Point Lepreau offline after turbine system pump problems
Repairs at nuclear power plant expected to be completed later this week
All safety systems functioned properly during the incident Saturday night and there was no impact on staff, the public, or the environment, NB Power officials said in a statement.
Repairs are underway and the plant is expected to be reconnected and power restored to 100 per cent later this week, Sean Granville, vice-president and chief nuclear officer, said in a statement.
Meanwhile, the northeastern energy market and Coleson Cove generating station will supply any additional power required by the provincial grid, he said.
Maintenance shutdown in May
The shutdown comes just one month before the plant is scheduled to undergo a 45-day maintenance outage.
Maintenance and inspection activities will take place on both the nuclear and conventional sides of the plant in early May.
Workers will also make several modifications to the station, related to compliance to the latest Canadian Standards Association fire standards, as well as implement improvements related to emergency preparedness that were identified by the nuclear industry following the accident at Fukushima.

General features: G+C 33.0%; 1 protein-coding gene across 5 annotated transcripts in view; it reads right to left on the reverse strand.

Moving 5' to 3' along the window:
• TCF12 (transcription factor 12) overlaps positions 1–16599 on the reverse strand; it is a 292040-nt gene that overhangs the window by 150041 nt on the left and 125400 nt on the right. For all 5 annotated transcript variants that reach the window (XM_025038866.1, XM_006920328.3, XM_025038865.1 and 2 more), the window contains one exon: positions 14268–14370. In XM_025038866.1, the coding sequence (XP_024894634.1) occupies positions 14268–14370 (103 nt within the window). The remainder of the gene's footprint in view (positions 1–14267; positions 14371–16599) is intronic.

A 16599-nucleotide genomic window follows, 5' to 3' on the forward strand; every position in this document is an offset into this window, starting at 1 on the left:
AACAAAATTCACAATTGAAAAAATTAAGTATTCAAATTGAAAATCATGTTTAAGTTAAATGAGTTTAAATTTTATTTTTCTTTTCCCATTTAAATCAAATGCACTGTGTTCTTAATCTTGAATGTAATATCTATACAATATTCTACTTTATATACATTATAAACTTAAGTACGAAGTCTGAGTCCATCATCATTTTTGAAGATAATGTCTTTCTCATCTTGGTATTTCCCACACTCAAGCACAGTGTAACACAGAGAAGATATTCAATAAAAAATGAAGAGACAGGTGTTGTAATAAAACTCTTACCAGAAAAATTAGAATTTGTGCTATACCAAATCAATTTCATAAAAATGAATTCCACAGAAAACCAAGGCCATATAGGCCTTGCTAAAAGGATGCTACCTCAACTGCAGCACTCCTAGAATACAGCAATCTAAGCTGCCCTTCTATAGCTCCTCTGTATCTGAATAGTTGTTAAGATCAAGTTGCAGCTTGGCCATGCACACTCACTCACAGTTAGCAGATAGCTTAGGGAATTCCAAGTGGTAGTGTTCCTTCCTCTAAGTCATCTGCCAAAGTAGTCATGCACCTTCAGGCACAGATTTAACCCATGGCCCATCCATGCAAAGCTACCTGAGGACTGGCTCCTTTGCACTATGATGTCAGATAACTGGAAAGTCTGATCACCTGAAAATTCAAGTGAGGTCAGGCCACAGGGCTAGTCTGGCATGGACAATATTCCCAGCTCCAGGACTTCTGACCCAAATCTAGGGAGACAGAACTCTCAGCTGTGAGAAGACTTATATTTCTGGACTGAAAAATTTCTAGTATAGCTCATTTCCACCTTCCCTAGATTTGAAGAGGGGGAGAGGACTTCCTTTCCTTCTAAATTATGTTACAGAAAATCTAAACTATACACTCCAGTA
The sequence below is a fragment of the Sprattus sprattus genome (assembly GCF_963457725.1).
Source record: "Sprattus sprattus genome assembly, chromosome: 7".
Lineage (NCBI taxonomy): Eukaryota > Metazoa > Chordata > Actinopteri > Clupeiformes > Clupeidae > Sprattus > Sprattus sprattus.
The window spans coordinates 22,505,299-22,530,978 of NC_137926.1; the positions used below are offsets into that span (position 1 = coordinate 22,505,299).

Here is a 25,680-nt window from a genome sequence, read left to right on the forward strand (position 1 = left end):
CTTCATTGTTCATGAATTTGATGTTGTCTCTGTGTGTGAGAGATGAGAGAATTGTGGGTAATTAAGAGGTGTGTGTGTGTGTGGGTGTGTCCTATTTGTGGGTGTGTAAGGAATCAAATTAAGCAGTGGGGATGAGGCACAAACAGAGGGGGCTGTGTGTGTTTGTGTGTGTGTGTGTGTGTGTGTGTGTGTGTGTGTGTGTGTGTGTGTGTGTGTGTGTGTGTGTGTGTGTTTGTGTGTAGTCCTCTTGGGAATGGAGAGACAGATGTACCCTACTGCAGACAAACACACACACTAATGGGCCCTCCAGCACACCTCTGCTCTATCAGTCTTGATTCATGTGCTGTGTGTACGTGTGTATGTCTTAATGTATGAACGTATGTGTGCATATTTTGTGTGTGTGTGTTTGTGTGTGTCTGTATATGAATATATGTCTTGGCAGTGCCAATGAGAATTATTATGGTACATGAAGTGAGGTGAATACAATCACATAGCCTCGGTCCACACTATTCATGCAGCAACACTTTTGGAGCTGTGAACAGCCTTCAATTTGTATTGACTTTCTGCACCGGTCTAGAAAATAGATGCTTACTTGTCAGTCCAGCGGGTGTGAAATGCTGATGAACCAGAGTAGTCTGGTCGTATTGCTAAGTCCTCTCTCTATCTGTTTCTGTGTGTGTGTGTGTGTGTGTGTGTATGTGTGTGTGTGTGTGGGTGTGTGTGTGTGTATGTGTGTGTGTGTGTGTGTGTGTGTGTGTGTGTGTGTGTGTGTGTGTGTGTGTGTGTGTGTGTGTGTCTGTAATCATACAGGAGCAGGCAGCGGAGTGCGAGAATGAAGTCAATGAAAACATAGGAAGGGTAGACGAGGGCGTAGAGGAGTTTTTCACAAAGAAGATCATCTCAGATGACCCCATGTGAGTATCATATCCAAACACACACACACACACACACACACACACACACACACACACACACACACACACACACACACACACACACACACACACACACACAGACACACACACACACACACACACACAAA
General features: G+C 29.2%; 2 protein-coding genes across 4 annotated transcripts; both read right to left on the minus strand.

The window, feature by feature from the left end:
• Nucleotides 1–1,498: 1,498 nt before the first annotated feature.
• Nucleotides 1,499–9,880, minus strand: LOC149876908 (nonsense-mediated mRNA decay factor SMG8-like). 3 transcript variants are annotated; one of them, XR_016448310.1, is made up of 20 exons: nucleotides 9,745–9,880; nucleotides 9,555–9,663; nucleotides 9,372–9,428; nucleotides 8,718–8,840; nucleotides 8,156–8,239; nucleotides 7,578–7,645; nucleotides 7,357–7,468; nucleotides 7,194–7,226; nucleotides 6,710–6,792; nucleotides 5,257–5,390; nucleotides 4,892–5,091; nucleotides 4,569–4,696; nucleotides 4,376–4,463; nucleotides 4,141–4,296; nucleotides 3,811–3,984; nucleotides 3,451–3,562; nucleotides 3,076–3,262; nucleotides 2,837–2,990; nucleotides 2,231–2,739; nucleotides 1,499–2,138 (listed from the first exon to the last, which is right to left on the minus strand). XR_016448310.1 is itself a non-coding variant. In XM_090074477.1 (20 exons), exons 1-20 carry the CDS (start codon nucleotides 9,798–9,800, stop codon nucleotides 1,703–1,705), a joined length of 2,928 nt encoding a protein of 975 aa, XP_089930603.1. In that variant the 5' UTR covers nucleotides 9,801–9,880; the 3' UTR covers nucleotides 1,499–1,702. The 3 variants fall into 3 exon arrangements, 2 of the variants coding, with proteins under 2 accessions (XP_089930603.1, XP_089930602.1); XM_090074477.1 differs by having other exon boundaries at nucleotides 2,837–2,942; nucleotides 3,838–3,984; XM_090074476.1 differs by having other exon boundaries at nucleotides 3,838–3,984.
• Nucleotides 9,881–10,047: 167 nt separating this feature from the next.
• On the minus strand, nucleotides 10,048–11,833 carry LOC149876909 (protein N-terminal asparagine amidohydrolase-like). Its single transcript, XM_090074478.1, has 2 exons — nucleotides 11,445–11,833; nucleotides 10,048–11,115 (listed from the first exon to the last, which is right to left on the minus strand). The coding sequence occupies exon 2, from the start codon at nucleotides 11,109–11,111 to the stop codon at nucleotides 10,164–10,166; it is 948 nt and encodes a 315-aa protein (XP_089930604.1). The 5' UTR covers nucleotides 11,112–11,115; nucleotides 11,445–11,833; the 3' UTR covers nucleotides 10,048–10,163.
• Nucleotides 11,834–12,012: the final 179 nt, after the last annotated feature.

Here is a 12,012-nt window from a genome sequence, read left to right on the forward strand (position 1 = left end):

Point Lepreau undergoes planned maintenance every two years.
There was another shutdown in October, however, to repair the station's fourth steam valve.
The plant returned to service in November 2012 after undergoing a refurbishment that took 37 months longer than expected and cost $2.4 billion — $1 billion more than anticipated.
It is Atlantic Canada's only nuclear reactor. The 660-megawatt plant produces enough electricity to power more than 333,000 homes per year, officials have said.
- An earlier version of this story contained incorrect information about what work will be done during the maintenance shutdown in May.Apr 07, 2014 5:55 PM AT